Wednesday, June 30, 2010

Cherry picking

joyfully bound twins:
reach for Sprung double-cherries
grabbing leaves instead

I have made it my mission to write something every day. And you, my unfortunate reader, I pity because lately I have been haiku-ing.

Be thankful they are not sonnets.

I forgot how much I enjoyed them until I was reading Haiku Baby by Betsy Snyder to Henry and Sophia. My boss bought them a copy of it.

We love it.

Haikus make me realize how candid every word can be - and how daily I use the same ones. Which is too bad. I read an article lately which said no matter how futile it seems - read to your baby/ies. It says something like "it doesn't matter if they eat the book - they are still consuming it. And it will improve their vocabulary; so read lots and lots".

Which makes me wonder if its a quantity vs. quality question. In which case where does the reduced haiku fit in?

We went cherry picking last week at Tsougas Farm which was a new experience for the four of us; and we used the Bjorn and the Snugli for the first time! Being unfit parents, Tony and I forgot both the hats and sunscreen. So we ran to the store to get some sunscreen and improvised on the hats using cloth diapers.

I think I am going to write a book entitled "Embracing your bad parenting skills" and then dedicate it to someone else's kids.

Sunday, June 27, 2010

Mother's lessons (a first of many)

I realized the other day that I’m too quirky for mother’s group.

Okay, you can put whatever adjective you prefer in there. But the truth is, I failed at mother’s club. Badly. The informal meeting was at a local you-pick and I showed up with my double stroller, listened, and made an awkward exit. Few were the moments when I could ask about my dilemma of introducing Spirituals to the babies (I went armed with what I thought was a good question – when/if it is okay to sing Spirituals to your children. This is a dilemma on my mind lately. But I’m usually a better listener than speaker, so when I articulated this it came out wrong. Or perhaps they didn’t understand my question. Or maybe there was no question in there. Just a Russian Nesting Doll conundrum). Or how it is almost heartbreaking how my animal-loving daughter will smile at every living thing – even oil-soaked pelicans on the television? When can she try horseback riding again? “Don’t rush these years! They go by too quickly!” they lectured.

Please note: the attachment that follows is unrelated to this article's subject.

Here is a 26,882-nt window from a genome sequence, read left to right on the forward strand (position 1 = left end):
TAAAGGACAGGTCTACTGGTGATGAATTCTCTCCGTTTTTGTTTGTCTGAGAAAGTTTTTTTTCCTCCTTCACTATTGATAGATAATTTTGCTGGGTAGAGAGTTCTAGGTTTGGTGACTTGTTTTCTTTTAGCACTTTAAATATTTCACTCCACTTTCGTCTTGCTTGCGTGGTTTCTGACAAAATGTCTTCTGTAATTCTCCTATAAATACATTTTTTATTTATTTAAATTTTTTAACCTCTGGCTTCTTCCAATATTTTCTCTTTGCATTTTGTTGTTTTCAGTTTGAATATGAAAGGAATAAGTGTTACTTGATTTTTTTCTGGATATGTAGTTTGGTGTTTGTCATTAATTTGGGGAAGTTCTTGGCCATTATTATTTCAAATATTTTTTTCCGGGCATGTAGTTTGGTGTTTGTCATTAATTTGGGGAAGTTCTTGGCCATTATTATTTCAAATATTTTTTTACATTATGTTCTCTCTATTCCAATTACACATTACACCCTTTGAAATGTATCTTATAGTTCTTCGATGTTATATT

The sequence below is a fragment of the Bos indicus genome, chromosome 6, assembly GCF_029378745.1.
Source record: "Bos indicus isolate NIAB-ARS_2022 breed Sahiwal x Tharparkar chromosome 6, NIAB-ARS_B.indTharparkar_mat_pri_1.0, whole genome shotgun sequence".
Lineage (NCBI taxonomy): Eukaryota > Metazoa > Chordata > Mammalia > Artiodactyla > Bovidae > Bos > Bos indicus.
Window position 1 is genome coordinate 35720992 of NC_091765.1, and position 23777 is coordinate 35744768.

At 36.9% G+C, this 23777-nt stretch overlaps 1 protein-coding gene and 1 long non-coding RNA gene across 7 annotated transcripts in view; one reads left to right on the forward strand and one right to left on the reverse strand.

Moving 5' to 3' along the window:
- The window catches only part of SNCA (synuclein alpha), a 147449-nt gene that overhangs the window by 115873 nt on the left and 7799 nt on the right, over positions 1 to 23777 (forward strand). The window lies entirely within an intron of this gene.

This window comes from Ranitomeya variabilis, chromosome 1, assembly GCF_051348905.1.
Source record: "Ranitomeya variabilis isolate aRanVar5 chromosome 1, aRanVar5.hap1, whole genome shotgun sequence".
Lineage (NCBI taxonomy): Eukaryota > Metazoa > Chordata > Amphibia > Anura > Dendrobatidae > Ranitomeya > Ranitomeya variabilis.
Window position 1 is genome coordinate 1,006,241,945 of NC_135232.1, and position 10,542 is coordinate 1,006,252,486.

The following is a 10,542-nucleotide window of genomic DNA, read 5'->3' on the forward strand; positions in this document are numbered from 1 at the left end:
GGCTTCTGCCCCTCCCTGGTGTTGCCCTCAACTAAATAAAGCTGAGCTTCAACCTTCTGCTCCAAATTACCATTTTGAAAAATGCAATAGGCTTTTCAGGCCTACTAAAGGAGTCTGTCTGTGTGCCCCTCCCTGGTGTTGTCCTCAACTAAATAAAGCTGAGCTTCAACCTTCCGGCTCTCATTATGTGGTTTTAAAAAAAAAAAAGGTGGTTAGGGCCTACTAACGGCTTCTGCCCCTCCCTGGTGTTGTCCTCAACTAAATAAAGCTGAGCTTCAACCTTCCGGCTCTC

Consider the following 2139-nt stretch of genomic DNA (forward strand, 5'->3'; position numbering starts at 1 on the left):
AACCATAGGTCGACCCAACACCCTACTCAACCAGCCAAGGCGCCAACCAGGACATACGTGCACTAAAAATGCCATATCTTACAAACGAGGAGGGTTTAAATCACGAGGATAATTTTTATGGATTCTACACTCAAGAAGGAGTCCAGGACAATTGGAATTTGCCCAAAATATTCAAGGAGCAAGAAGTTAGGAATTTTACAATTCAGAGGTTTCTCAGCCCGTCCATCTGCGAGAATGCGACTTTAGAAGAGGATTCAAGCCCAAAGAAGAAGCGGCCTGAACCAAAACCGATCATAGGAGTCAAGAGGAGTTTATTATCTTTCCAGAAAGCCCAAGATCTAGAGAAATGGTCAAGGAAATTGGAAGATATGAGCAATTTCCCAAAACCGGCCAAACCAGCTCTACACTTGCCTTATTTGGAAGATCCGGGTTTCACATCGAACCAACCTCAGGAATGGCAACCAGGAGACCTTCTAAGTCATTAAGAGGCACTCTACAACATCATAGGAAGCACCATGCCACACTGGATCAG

As if I don’t know this. But honestly, is that really a healthy attitude to have? To be exclusively celebratory of babies for their babyness and mourn the transition from infancy to toddlerhood? Maybe yes and maybe no. Is it wrong for me to imagine how Henry and Sophia will want their eggs cooked? Or if they will be able to read sheet music, have aural skills or be completely tone deaf? I don’t think so.

I left with two quarts of fresh berries and a somewhat deflated spirit. By the time we got home I was annoyed and burdened with advice I didn’t ask for. It wasn’t until I looked at Henry and Sophia (as photographed on the couch) that I felt better. They were awake. They were happy. They were attempting to entertain me. And it worked. So I downloaded Eric Clapton’s cover of “Swing Low, Sweet Chariot” and we swayed to it for the rest of the afternoon while eating strawberries so sweet they tasted like earth.

Monday, June 21, 2010

Belly laughs

There is something about a Monday morning belly laugh that just does it for me. Especially when it comes from Henry.

In this short film, Henry laughs, I capture it on camera and then Henry tries to capture my camera in his mouth (which of course makes me laugh).

I am so glad we can be such a cyclical family.

Thursday, June 3, 2010

Kitchen and market thyme!

Last weekend we went to the Barre Farmer's Market.

We had a blast!

Henry slept the whole time...which worked out fine. At the market there were loads of vegetable plants, fresh eggs, rhubarb, perennials, quilts, handmade wooden furniture (!), cheese, fresh baked breads, maple syrup and a new litter of terriers. The borderland products are here! This is the season I love!

These flowers reminded me of the twins - they are called "Giant Sunflowers" (?!) - surely they grow, but right now are quite shrimpy.

Sophia charmed everyone as her father chit-chatted away with a man who invented an intense looking wooden game ball.

We left with two loaves of bread, a carton of fresh eggs, 2 accidental pounds of fresh rhubarb, 2 tomato plants, 1 pepper plant and a wooden shelf for the playroom.

Someone else left with a puppy (Cappy would have killed us).

Back at home I was up to the challenge of making a homemade rhubarb jam. For the first time. With my accidental rhubarb.

I invented the recipe - here goes:

4 1/2 cups of accidental rhubarb
4 1/2 cups of strawberries
1 box of fruit pectin (I used (not-so) Sure-Jell)
1 tbsp of butter
3 1/2 cups of sugar (I know this sounds like a lot, but all the recipes online said 5 cups and I just couldn't do it....)

In the kitchen with Henry and Sophia - they are playing with their set of fruits and vegetables. There is an orange, a cabbage, an apple, a banana, a carton of milk and a grocery bag (duh, for putting it all in there). They seem to like it so far - each piece makes a different noise.

Sophia with her cabbage rattle and Henry with my measuring cups -

Bring the rhubarb, strawberries, butter and pectin to a rolling boil. Add sugar. While still warm, put into washed, scalded ball jars (I cleaned all the ball jar pieces and scalded them even though I guess I wasn't supposed to)....

Yay jam!